Grabbing the toiletries I opened the door to what I had assumed to be a bathroom. Instead I found myself in the doorway to what could only be described as a den. Bean bag chairs and a couple couches provided seating; there was a high quality stereo in one corner, and a large flat screen TV in the other. The only thing it was missing was a pool table, but I didn’t much care. It didn’t make my situation much better, but it certainly was a bonus. The remaining door, that was on the opposite end of the game room, was a bathroom, and deposited my toothbrush, tooth paste, and brush there. Glancing at a clock I sighed, it was still hours until supper, and I had no intention of browsing the games for the Xbox I hadn’t noticed when I first entered the room. I did not want to turn into my brother. Instead I decided that I shouldn’t hole myself up here much longer. I had already decided that I was going to make the best of this, and one cannot hide from the truth and make the best of it. I didn’t want to go outside particularly either, but I had better get used to it now, rather than later.
I descended the stairs rapidly, trying not to notice how tight the turns were, or how dizzy I was becoming. Maybe I would get used to it with time. I was alone when I reached the bottom, the air was motionless, and the light that filtered in through the colored windows was still. Feeling almost claustrophobic I cringed. Maybe I’d get used to it, maybe I wouldn’t. Hopefully the dead aura of this place would dissipate some when it was occupied. Hopefully. Instead of dwelling on that I walked purposefully across the hall, to the door on the other end. This revealed yet another large, ornately beautiful, and depressingly empty room. Tapestries decorated the walls, and there weren’t as many windows, making me think I was closer to the main building that I had been in the unlit hall leading to my room. Some bookshelves could be found here, even though I knew that I was no where near the library- I looked at the title of one, only to find that I couldn’t read it, it wasn’t even written in an alphabet I knew. Confused I looked up and down the shelves, only three were in characters I knew, most were in runes, or some other form of writing I had no name for. I opened one of them, staring at pages I certain were hundreds of years old. Half afraid that I would be in trouble for touching these books, much less pulling them out, I replaced the one I was holding, but not after catching a picture that imprinted itself in my mind.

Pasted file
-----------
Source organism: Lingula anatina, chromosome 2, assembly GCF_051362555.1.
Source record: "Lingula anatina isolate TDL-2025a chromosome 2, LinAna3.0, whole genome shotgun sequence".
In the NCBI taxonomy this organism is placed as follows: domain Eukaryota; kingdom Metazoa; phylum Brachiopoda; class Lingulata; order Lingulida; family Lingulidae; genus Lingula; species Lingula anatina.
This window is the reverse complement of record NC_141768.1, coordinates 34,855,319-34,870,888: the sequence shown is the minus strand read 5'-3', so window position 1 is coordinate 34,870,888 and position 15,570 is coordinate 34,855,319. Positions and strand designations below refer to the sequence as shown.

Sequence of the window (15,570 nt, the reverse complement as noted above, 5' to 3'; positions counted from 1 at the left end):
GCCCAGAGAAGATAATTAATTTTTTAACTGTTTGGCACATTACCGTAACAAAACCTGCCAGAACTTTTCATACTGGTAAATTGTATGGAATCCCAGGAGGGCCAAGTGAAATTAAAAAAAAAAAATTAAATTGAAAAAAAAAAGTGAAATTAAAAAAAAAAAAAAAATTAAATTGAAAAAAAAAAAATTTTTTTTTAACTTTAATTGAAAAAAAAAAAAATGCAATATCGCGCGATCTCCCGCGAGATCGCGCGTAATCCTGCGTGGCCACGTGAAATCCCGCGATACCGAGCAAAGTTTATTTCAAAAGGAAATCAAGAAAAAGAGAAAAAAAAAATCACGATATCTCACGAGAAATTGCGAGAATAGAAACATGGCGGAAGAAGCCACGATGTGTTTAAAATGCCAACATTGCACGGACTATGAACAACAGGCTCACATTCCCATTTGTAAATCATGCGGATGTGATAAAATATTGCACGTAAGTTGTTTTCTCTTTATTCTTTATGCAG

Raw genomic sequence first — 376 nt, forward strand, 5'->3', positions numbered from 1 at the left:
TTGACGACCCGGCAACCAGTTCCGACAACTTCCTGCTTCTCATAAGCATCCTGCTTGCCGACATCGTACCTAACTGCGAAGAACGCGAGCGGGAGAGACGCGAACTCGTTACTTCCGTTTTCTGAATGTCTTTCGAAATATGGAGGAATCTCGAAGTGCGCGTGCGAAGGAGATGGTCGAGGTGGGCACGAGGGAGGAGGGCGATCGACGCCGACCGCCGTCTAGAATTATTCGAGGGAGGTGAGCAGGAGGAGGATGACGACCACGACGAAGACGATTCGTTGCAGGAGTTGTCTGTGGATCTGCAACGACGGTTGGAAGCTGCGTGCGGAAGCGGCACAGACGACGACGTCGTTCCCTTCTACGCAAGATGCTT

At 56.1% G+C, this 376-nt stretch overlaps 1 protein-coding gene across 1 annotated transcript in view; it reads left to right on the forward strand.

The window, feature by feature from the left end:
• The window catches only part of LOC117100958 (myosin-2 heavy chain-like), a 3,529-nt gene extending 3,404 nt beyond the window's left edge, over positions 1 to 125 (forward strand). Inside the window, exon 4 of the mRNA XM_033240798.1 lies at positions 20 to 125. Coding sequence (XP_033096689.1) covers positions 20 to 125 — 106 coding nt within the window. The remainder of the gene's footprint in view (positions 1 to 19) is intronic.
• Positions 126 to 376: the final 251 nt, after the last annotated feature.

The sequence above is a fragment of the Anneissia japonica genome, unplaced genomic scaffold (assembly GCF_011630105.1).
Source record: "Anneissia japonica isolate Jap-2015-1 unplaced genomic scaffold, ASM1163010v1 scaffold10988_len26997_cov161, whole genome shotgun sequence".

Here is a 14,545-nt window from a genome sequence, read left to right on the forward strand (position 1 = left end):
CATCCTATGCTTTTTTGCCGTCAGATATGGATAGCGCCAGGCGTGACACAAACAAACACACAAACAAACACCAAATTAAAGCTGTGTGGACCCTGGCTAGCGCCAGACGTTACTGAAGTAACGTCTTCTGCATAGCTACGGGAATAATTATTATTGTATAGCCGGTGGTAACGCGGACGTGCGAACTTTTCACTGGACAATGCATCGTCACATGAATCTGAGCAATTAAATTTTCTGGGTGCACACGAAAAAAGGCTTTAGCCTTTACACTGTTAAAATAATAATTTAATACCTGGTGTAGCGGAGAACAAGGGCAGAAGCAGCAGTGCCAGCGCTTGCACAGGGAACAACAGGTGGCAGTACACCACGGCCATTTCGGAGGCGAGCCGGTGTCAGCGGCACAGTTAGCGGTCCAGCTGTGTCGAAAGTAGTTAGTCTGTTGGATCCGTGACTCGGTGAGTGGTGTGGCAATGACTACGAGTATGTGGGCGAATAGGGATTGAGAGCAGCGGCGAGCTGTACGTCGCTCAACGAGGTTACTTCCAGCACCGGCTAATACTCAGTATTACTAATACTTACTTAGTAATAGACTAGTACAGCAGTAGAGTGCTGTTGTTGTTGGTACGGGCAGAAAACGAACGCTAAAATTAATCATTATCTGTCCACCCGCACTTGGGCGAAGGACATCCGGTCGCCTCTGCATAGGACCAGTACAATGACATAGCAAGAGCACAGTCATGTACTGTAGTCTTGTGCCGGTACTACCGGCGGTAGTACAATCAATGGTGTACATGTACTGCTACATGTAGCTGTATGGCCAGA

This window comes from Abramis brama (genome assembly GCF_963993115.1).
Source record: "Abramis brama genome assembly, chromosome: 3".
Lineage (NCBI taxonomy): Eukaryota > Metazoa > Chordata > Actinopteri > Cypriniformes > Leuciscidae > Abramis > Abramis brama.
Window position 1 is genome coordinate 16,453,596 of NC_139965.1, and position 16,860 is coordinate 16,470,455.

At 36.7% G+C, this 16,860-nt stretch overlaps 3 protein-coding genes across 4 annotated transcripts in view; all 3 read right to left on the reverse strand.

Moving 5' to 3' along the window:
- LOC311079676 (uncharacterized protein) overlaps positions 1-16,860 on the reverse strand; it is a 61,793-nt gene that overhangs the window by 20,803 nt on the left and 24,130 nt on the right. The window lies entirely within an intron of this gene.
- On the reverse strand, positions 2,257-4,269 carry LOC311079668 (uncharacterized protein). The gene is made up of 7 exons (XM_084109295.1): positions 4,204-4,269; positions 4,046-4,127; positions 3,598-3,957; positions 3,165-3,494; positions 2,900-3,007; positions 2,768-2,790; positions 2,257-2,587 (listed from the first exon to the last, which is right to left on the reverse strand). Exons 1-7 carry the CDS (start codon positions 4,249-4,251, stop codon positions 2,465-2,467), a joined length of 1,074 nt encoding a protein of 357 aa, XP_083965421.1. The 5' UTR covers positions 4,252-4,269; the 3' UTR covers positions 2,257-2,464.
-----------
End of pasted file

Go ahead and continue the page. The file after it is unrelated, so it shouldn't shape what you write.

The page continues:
I was certain that the girl depicted by the artist’s clever hand was a vampire, no human looked so perfect, so pristine, and no human would be represented with the finely pointed fangs of the girl. She was tall, her skin mildly luminous, her hair dark, her eyes shadowed and misty. What caught my eye though wasn’t her beauty, or the skill with which the page had been rendered- it was the pale, almost invisible tattoos that covered her bare skin, patterns of stars, writing that I knew nothing of, but that called to me- and the crescent moon upon her forehead all written in ink that was barely lighter than her skin, that glowed only a little brighter. Shaking I traced the thin lines of spidery script on the spine, disturbed, afraid, and more than a little curious. Curiosity killed the Cat, but maybe, seeing as my days were already numbered there was no need for caution. Something within me stilled my hand, warning me against undo carelessness. I turned away, but knew that I wouldn’t be able to forget either the book, or the strange picture it contained.
White Rose Academy was justly named, many of the gardens featured some of the most purely white roses I had ever seen, and I was more than tempted to pluck one. Instead I headed the warning of the oft repeated story, Beauty and the Beast. I had no desire to repeat the fatal mistake of a man caught in a fairytale, for it certainly seemed that I too had fallen, unwittingly, into one. More than once I saw other students, but they all darted away quickly, without really looking at me, or giving me the chance to look at them. Finally I gave up on trying to find one, and just wandered content for once in the beauty of the gardens, and the pleasantly sweet scent on the air. That was when I stumbled into one of the little havens that were so common there, a small enclave with an ornate fountain adorning the middle of the circle. He stood quickly, almost before I had noticed him,
“Wait! Please!” I almost yelled, hoping that he would hear me, or that my request would startle him into stillness. It did neither, but he did turn to look at me, and he smiled.
“Sorry, I thought for a moment you were one of the vampires.” He said with an abashed grin.